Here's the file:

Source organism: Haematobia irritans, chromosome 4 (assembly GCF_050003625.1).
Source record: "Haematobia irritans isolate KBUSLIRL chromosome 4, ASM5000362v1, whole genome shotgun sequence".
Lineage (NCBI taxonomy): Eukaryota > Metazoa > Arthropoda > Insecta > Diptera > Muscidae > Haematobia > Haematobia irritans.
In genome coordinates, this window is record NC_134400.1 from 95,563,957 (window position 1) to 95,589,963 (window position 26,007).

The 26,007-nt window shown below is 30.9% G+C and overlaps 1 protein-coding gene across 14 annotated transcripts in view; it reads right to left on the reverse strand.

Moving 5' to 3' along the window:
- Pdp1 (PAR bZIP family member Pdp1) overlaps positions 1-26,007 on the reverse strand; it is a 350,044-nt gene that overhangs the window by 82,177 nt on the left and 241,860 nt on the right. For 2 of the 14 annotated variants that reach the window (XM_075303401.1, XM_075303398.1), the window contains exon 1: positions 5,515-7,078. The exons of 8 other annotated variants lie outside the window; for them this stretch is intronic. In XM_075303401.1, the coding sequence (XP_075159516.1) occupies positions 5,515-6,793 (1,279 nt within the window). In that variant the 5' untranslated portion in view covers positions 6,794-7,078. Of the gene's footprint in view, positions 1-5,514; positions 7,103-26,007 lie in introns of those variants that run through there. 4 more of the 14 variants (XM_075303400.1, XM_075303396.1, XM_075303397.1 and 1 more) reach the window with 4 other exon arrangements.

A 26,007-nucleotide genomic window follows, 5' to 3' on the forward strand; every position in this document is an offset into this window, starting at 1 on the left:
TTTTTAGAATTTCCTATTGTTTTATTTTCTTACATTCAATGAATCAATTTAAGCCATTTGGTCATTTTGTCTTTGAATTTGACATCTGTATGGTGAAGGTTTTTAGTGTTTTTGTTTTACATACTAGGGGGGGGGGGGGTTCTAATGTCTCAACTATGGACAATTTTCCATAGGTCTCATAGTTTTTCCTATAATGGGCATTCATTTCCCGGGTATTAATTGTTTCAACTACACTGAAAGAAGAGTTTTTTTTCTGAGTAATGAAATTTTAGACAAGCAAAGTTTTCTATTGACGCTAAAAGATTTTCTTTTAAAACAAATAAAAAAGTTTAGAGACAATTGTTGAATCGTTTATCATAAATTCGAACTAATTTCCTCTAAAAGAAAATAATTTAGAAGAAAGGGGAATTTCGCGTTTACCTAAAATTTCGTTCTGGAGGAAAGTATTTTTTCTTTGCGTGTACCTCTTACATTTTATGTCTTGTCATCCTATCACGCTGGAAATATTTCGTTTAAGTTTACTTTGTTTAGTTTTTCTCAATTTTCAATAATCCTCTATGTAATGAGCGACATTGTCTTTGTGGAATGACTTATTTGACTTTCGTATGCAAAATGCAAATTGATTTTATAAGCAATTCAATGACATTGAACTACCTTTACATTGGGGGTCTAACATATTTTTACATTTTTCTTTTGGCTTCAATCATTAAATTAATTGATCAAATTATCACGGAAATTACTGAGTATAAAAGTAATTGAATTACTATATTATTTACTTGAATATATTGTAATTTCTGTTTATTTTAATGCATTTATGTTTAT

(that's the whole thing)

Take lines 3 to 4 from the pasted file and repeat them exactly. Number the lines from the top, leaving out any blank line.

Lineage (NCBI taxonomy): Eukaryota > Metazoa > Arthropoda > Insecta > Diptera > Muscidae > Haematobia > Haematobia irritans.
In genome coordinates, this window is record NC_134400.1 from 95,563,957 (window position 1) to 95,589,963 (window position 26,007).